It is a continuing catastrophe; the slick is now the size of Maryland and expected to cause serious damage not only to Gulf Coast states but potentially to oil prices and President Obama's plans to widen drilling and pass climate legislation. Officials said it could take three months to cap the spill.
"This thing is serious. It is a disaster and a tragedy and it will have far-reaching ramifications on BP, on the industry, the Gulf states, and on politics," Fadel Gheit, an energy industry analyst with Oppenheimer & Co., told CBS MoneyWatch in an interview. "The 'drill, baby, drill' people are going to take a second look at opening us offshore to the oil industry drilling." And it could give a boost to the natural gas industry, Gheit suggested.
The Obama plan to expand drilling into new areas of the Atlantic, off Alaska, and in the Gulf of Mexico has been shelved, at least temporarily. White House advisor David Axelrod said this morning that the administration would not authorize any new drilling until the cause of this disaster was determined. Already-scheduled drilling will continue as planned. But the Obama plan to widen drilling is contained in the far-reaching climate change legislation now stalled in the Senate; this is not going to help, as Hill Democrats have already moved to pass legislation to stop new drilling.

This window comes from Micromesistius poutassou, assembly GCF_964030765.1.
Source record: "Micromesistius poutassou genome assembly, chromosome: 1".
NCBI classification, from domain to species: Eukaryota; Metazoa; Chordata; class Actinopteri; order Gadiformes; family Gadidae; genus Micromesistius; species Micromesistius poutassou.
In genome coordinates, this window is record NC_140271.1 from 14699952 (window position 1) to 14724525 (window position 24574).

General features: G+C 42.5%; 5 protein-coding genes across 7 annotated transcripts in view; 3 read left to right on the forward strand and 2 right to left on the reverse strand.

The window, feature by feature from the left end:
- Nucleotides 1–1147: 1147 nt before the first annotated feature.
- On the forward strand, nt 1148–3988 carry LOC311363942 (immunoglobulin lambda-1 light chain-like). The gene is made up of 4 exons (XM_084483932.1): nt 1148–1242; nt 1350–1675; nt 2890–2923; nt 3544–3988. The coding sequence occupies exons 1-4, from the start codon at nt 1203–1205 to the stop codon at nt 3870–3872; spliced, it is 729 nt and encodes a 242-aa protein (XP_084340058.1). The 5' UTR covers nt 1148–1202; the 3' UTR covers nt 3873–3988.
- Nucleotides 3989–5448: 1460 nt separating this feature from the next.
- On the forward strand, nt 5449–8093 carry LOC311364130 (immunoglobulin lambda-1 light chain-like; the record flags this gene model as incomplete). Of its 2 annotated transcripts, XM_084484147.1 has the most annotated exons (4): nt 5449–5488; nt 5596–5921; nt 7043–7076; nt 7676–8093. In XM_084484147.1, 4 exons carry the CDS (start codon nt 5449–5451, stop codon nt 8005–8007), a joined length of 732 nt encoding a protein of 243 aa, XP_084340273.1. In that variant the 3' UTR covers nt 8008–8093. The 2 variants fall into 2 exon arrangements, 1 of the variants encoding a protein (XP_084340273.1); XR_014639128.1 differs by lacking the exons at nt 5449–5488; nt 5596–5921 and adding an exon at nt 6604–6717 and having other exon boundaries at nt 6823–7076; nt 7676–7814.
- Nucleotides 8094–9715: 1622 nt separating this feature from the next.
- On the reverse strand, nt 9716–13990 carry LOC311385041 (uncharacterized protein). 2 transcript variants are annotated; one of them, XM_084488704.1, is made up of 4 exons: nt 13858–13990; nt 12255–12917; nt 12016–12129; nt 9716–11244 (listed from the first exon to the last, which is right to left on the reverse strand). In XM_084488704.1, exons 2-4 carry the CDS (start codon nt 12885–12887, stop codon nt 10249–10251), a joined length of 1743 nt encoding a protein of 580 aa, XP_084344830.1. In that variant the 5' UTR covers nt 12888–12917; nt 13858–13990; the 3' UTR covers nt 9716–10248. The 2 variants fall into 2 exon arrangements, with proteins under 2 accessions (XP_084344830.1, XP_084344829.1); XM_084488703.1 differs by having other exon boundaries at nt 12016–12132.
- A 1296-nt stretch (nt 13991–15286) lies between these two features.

The price of oil rose to $85.82 a barrel today, up from the $82-per-barrel level it was at before the explosion occurred. But Gheit doesn't expect the accident to greatly affect oil prices, since they are already jacked up to levels far beyond where supply and demand should put them. "I don't see supply and demand fundamentals putting oil prices over $60 a barrel" he said. "[Prices] are inflated and manipulated by the trading of derivatives."
Shares of BP and other companies involved in oil drilling, like Halliburton and Cameron International (which made the safety equipment which arguably should have prevented this disaster) have sunk, but they may have more to give. BP confirmed that it is self-insured for the accident, and is currently spending $6 million a day to try to contain it. That doesn't count money it will spend replacing the rig and fending off (or settling) myriad lawsuits.
Finally, the Gulf Coast states, already beaten down from the effects of hurricanes, floods, and tornadoes, are apprehensively waiting for the Maryland-sized oil slick to slime their coastline and smother their spring shrimping, fishing, and tourism activities. Shrimpers from Louisiana and Alabama have already filed suit against BP, and the grease is heading towards the mouth of the Mississippi. That's tragic and really sad, even for an area that invented the delta blues.
Photo by Recovering on Flickr.
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